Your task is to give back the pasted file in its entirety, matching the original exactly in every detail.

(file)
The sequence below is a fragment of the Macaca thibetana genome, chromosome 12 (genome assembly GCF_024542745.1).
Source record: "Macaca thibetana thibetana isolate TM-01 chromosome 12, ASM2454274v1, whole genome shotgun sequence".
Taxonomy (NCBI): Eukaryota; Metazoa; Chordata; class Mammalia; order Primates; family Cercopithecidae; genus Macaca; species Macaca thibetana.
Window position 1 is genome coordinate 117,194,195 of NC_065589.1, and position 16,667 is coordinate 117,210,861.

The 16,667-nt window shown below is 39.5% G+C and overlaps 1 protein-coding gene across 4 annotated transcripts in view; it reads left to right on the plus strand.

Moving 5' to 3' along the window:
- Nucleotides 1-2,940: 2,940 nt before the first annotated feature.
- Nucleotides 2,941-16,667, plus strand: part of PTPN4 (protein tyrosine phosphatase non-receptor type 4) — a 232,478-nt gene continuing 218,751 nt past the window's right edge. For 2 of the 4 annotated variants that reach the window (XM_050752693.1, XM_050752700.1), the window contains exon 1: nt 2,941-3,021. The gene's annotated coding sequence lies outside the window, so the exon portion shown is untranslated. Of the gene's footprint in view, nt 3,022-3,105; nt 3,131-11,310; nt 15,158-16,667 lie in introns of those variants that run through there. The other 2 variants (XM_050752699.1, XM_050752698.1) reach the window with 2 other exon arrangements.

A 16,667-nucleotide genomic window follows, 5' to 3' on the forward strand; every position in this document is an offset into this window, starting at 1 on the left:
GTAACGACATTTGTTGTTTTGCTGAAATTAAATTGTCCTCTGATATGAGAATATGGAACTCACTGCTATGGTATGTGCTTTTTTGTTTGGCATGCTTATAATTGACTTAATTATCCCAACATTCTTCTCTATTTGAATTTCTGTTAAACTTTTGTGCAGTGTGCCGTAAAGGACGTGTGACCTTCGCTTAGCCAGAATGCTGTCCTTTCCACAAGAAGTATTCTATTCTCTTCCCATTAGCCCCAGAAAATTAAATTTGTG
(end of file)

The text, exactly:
The sequence below is a fragment of the Macaca thibetana genome, chromosome 12 (genome assembly GCF_024542745.1).
Source record: "Macaca thibetana thibetana isolate TM-01 chromosome 12, ASM2454274v1, whole genome shotgun sequence".
Taxonomy (NCBI): Eukaryota; Metazoa; Chordata; class Mammalia; order Primates; family Cercopithecidae; genus Macaca; species Macaca thibetana.
Window position 1 is genome coordinate 117,194,195 of NC_065589.1, and position 16,667 is coordinate 117,210,861.

The 16,667-nt window shown below is 39.5% G+C and overlaps 1 protein-coding gene across 4 annotated transcripts in view; it reads left to right on the plus strand.

Moving 5' to 3' along the window:
- Nucleotides 1-2,940: 2,940 nt before the first annotated feature.
- Nucleotides 2,941-16,667, plus strand: part of PTPN4 (protein tyrosine phosphatase non-receptor type 4) — a 232,478-nt gene continuing 218,751 nt past the window's right edge. For 2 of the 4 annotated variants that reach the window (XM_050752693.1, XM_050752700.1), the window contains exon 1: nt 2,941-3,021. The gene's annotated coding sequence lies outside the window, so the exon portion shown is untranslated. Of the gene's footprint in view, nt 3,022-3,105; nt 3,131-11,310; nt 15,158-16,667 lie in introns of those variants that run through there. The other 2 variants (XM_050752699.1, XM_050752698.1) reach the window with 2 other exon arrangements.

A 16,667-nucleotide genomic window follows, 5' to 3' on the forward strand; every position in this document is an offset into this window, starting at 1 on the left:
GTAACGACATTTGTTGTTTTGCTGAAATTAAATTGTCCTCTGATATGAGAATATGGAACTCACTGCTATGGTATGTGCTTTTTTGTTTGGCATGCTTATAATTGACTTAATTATCCCAACATTCTTCTCTATTTGAATTTCTGTTAAACTTTTGTGCAGTGTGCCGTAAAGGACGTGTGACCTTCGCTTAGCCAGAATGCTGTCCTTTCCACAAGAAGTATTCTATTCTCTTCCCATTAGCCCCAGAAAATTAAATTTGTG